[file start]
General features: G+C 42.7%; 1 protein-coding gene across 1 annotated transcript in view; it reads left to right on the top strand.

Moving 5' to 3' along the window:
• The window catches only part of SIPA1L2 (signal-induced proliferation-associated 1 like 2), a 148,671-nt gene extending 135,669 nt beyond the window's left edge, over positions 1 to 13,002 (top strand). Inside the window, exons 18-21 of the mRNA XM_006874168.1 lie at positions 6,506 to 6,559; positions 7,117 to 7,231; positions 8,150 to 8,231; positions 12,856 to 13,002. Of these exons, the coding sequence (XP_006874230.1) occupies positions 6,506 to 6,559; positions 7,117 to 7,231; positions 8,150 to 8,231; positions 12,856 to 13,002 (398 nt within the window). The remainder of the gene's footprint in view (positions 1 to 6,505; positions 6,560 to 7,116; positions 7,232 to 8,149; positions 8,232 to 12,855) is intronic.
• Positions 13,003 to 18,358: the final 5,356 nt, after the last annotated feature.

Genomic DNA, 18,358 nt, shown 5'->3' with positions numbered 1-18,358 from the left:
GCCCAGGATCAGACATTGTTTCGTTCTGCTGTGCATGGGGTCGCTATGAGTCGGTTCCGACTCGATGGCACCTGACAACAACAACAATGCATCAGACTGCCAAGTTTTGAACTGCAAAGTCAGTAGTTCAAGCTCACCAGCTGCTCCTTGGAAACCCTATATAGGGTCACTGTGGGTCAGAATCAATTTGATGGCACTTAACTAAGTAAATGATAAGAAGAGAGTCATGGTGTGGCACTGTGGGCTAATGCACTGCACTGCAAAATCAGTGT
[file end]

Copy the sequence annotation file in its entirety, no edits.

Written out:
General features: G+C 42.7%; 1 protein-coding gene across 1 annotated transcript in view; it reads left to right on the top strand.

Moving 5' to 3' along the window:
• The window catches only part of SIPA1L2 (signal-induced proliferation-associated 1 like 2), a 148,671-nt gene extending 135,669 nt beyond the window's left edge, over positions 1 to 13,002 (top strand). Inside the window, exons 18-21 of the mRNA XM_006874168.1 lie at positions 6,506 to 6,559; positions 7,117 to 7,231; positions 8,150 to 8,231; positions 12,856 to 13,002. Of these exons, the coding sequence (XP_006874230.1) occupies positions 6,506 to 6,559; positions 7,117 to 7,231; positions 8,150 to 8,231; positions 12,856 to 13,002 (398 nt within the window). The remainder of the gene's footprint in view (positions 1 to 6,505; positions 6,560 to 7,116; positions 7,232 to 8,149; positions 8,232 to 12,855) is intronic.
• Positions 13,003 to 18,358: the final 5,356 nt, after the last annotated feature.

Genomic DNA, 18,358 nt, shown 5'->3' with positions numbered 1-18,358 from the left:
GCCCAGGATCAGACATTGTTTCGTTCTGCTGTGCATGGGGTCGCTATGAGTCGGTTCCGACTCGATGGCACCTGACAACAACAACAATGCATCAGACTGCCAAGTTTTGAACTGCAAAGTCAGTAGTTCAAGCTCACCAGCTGCTCCTTGGAAACCCTATATAGGGTCACTGTGGGTCAGAATCAATTTGATGGCACTTAACTAAGTAAATGATAAGAAGAGAGTCATGGTGTGGCACTGTGGGCTAATGCACTGCACTGCAAAATCAGTGT